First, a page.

The Atlantic hurricane season began June 1, 2010 and runs until November 30, 2010. We’re 54 days into the season with not much happening.
Thus far, according to the National Hurricane Center we’ve had one hurricane (Alex), one named tropical storm (Bonnie, which just fizzled out and apparently hasn’t caused any big problems for the Gulf oil spill like the media have been screaming), and one unnamed tropical depression (Tropical Depression Two).
This prompts my question “So, where’s all the hurricanes?” Normally I don’t think I would care all that much about how many hurricanes but for the predictions made earlier this year by Colorado State University and NOAA. Since we’ve had all the wild predictions about global warming causing more hurricanes, I’ve become interested.
From Colorado State University we got…..
They predict that 15 named tropical storms will form in the Atlantic Ocean, Caribbean Sea and Gulf of Mexico this year, of which 8 will become hurricanes. And of those eight, four are expected to be major hurricanes — Categories 3, 4 or 5 — with maximum wind speeds of 111 mph or greater.
From NOAA we got…..
The federal National Oceanic and Atmospheric Administrationcalled for an “active” to “extremely active” hurricane season this year. They predict anywhere from 14 to 23 named storms will form in the Atlantic Basin. Of those named storms, eight to 14 should become hurricanes, including three to seven “major” hurricanes with wind speeds above 111 mph.
They’ve never predicted a more prolific Atlantic hurricane season. So far their predictions don’t seem to be coming true. I know we have awhile until hurricane season is over and things could change, but we’re certainly not off to a very good start prediction-wise.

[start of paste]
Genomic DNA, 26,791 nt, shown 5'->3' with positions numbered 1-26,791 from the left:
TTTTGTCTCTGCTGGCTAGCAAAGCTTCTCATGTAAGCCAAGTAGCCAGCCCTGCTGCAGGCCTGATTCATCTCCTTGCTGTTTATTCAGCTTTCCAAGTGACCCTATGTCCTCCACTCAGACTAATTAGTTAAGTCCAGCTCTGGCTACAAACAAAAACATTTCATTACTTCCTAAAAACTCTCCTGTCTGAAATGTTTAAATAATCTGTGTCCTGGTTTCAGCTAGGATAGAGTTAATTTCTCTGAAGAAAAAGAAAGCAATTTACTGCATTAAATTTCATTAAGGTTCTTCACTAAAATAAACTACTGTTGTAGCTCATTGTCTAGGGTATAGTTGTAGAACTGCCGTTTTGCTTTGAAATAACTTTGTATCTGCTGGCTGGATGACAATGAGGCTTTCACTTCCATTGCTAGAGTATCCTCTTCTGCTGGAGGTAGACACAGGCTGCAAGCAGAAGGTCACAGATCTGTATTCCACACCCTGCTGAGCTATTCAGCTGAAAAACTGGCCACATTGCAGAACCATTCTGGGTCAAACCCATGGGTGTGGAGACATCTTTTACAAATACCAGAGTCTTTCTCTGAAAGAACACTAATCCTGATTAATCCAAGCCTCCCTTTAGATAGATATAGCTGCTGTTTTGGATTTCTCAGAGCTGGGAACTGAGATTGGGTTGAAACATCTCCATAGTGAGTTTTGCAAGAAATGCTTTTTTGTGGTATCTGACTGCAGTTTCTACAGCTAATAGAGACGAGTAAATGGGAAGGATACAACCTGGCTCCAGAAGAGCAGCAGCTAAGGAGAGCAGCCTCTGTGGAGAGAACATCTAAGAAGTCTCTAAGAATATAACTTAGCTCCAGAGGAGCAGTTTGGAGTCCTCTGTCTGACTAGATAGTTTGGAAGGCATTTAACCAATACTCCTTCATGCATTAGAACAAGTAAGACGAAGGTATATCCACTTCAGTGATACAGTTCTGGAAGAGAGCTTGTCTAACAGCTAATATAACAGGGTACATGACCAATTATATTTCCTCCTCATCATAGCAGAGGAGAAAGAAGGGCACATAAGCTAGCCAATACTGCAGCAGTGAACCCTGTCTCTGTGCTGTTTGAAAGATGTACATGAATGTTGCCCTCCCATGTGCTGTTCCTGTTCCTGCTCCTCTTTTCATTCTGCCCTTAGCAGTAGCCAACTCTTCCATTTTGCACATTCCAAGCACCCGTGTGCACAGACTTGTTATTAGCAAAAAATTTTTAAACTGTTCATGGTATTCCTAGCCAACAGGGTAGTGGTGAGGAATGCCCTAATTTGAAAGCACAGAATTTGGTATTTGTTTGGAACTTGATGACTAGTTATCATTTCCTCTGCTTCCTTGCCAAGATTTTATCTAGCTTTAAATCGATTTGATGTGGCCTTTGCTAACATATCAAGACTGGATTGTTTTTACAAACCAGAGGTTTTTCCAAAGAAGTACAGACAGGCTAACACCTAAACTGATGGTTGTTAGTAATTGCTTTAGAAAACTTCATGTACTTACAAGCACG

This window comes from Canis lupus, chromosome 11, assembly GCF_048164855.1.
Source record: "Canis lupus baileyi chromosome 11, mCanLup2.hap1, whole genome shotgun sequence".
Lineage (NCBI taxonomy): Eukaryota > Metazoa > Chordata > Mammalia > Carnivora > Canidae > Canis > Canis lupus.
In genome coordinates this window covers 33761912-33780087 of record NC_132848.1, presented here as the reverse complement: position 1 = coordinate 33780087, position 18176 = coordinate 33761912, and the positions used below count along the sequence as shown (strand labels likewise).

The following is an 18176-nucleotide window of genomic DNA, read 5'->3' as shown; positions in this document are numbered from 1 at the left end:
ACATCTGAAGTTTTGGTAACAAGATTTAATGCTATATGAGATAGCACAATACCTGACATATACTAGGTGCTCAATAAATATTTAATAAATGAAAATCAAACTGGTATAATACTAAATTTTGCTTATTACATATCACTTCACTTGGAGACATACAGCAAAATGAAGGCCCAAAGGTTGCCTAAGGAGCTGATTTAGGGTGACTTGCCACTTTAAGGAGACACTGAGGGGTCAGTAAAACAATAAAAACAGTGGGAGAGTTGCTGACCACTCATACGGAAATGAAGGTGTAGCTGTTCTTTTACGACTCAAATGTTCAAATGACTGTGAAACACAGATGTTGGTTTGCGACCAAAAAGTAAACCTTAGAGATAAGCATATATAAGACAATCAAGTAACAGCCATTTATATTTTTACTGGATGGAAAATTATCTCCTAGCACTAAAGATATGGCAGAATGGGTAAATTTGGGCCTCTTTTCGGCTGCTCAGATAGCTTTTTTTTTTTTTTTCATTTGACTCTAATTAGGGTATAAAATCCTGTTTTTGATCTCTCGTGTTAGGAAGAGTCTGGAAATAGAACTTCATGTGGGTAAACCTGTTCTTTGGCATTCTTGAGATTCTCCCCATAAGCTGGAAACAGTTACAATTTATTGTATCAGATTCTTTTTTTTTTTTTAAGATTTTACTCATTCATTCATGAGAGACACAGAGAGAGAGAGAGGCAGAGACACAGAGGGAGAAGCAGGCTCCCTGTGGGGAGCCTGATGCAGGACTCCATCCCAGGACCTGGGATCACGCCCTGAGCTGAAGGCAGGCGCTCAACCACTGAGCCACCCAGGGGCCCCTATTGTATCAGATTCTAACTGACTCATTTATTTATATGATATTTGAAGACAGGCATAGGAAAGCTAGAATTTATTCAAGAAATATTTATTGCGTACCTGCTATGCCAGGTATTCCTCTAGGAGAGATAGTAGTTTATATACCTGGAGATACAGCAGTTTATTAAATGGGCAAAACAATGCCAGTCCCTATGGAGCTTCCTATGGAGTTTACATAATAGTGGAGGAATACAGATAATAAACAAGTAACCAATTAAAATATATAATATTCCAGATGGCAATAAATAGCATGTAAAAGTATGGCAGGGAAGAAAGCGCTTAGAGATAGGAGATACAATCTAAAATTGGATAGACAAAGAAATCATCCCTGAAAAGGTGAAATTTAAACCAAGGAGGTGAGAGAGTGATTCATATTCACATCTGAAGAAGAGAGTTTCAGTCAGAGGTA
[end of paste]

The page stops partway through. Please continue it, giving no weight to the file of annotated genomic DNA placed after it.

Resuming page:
Let’s see how CSU’s record stands for the 2009 Atlantic hurricane season.
As of June, 2009 they predicted 11 named storms, 5 hurricanes, and 2 major hurricanes as you can see from the below originating with this PDF from CSU.
What we actually had in 2009, per NOAA here, was 2 tropical depressions, 6 tropical storms and 3 hurricanes, you can see the storm track chart below.
So what did NOAA predict for the 20o9 Atlantic hurricane season? You can see the below from their website here.
You can see for yourself their record for 2009 and make your own judgement.
I’m not going to predict anything, as I fail to see how you can do more than make an educated guess, regardless if you’re a scientist or not. I remember most of my life complaining that being a weatherman was one of the few, if only professions where you can screw-up with regularity and still get your paycheck every week. Most of my life weather accuracy hasn’t been that important to me.
The shrill forecasts of global warming causing increased and larger hurricanes has stepped up the importance of their accuracy to me. I now watch and wonder if they’re forecasts will be correct or not.
I do suppose that no matter what happens this Atlantic hurricane season, the “warmers” will be saying it’s caused by global warming. Everything is, you know.